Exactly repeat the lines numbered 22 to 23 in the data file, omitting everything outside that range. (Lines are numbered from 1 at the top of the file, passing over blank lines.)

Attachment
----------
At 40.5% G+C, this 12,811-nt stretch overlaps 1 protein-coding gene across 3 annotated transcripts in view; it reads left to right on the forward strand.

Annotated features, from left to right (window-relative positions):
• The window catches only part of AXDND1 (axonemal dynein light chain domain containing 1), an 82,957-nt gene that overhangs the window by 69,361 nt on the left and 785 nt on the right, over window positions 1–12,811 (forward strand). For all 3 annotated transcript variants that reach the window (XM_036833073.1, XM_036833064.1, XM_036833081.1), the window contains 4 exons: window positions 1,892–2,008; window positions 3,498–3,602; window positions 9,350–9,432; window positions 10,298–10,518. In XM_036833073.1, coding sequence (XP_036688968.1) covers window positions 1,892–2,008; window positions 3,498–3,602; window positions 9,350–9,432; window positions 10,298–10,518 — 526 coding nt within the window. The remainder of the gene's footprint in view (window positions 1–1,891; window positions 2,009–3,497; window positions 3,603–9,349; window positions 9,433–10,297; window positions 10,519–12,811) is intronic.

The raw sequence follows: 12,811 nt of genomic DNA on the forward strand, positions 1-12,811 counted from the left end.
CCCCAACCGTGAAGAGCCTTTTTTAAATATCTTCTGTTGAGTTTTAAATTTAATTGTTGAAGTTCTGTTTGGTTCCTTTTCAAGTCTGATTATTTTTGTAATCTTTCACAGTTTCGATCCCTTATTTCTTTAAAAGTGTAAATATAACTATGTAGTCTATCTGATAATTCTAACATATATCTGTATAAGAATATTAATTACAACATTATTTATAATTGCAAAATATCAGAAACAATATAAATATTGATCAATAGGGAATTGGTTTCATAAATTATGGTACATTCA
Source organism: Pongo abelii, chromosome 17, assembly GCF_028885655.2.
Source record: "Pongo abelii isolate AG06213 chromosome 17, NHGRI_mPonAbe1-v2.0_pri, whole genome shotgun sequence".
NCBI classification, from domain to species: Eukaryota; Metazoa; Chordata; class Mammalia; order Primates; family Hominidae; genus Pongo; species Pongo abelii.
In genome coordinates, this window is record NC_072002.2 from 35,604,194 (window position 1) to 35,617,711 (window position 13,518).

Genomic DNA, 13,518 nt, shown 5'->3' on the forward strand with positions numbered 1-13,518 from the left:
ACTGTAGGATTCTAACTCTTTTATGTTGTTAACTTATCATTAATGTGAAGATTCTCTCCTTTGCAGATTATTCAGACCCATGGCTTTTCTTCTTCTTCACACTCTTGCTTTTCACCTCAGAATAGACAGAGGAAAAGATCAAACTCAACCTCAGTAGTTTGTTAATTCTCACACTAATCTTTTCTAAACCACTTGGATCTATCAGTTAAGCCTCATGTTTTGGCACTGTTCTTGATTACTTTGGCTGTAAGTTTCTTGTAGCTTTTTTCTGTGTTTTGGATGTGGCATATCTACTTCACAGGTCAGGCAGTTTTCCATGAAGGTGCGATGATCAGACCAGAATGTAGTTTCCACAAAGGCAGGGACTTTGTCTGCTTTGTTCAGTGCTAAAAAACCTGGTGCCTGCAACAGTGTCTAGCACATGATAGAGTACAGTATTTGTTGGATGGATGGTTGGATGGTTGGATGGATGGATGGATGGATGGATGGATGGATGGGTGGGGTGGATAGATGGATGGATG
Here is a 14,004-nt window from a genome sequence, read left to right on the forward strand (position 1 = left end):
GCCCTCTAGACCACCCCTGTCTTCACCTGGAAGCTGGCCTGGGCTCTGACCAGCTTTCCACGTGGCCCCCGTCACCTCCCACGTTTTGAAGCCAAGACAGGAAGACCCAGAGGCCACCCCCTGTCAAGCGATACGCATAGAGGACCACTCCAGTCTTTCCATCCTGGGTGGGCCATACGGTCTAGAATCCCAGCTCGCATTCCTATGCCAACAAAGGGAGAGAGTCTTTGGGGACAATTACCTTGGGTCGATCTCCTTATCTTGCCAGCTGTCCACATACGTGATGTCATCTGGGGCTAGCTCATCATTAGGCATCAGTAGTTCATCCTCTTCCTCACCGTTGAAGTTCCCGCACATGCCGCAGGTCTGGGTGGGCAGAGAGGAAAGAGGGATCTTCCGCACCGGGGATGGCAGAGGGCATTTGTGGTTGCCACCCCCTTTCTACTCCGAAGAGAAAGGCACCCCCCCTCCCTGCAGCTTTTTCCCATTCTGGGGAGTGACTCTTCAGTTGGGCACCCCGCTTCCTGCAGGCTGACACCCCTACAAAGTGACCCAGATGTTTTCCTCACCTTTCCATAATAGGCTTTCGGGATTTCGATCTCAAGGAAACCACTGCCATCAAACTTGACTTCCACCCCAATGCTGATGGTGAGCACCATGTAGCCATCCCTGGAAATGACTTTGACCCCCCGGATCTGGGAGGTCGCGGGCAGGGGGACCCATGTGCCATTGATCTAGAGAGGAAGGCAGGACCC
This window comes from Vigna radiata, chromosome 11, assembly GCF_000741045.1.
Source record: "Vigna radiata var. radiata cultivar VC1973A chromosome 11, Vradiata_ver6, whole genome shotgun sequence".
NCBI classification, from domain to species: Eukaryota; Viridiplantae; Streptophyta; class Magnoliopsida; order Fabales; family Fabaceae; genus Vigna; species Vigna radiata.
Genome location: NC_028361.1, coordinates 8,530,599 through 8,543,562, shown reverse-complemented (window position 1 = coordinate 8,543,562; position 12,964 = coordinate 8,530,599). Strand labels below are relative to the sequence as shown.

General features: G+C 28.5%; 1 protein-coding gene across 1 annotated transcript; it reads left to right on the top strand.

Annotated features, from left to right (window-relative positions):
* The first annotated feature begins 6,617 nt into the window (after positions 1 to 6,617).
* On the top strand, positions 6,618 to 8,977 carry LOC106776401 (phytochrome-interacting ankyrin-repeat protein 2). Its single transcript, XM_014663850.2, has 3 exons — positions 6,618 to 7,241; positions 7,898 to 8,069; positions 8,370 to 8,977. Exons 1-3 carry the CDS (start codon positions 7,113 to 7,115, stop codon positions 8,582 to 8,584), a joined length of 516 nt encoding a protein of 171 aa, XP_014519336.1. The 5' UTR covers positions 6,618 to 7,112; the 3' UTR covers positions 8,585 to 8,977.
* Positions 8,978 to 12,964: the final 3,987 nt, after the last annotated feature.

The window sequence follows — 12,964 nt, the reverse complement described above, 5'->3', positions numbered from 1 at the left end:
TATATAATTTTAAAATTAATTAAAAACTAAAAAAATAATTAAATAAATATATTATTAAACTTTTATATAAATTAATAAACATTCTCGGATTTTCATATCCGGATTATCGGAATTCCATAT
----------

* Positions 8,978 to 12,964: the final 3,987 nt, after the last annotated feature.

The window sequence follows — 12,964 nt, the reverse complement described above, 5'->3', positions numbered from 1 at the left end: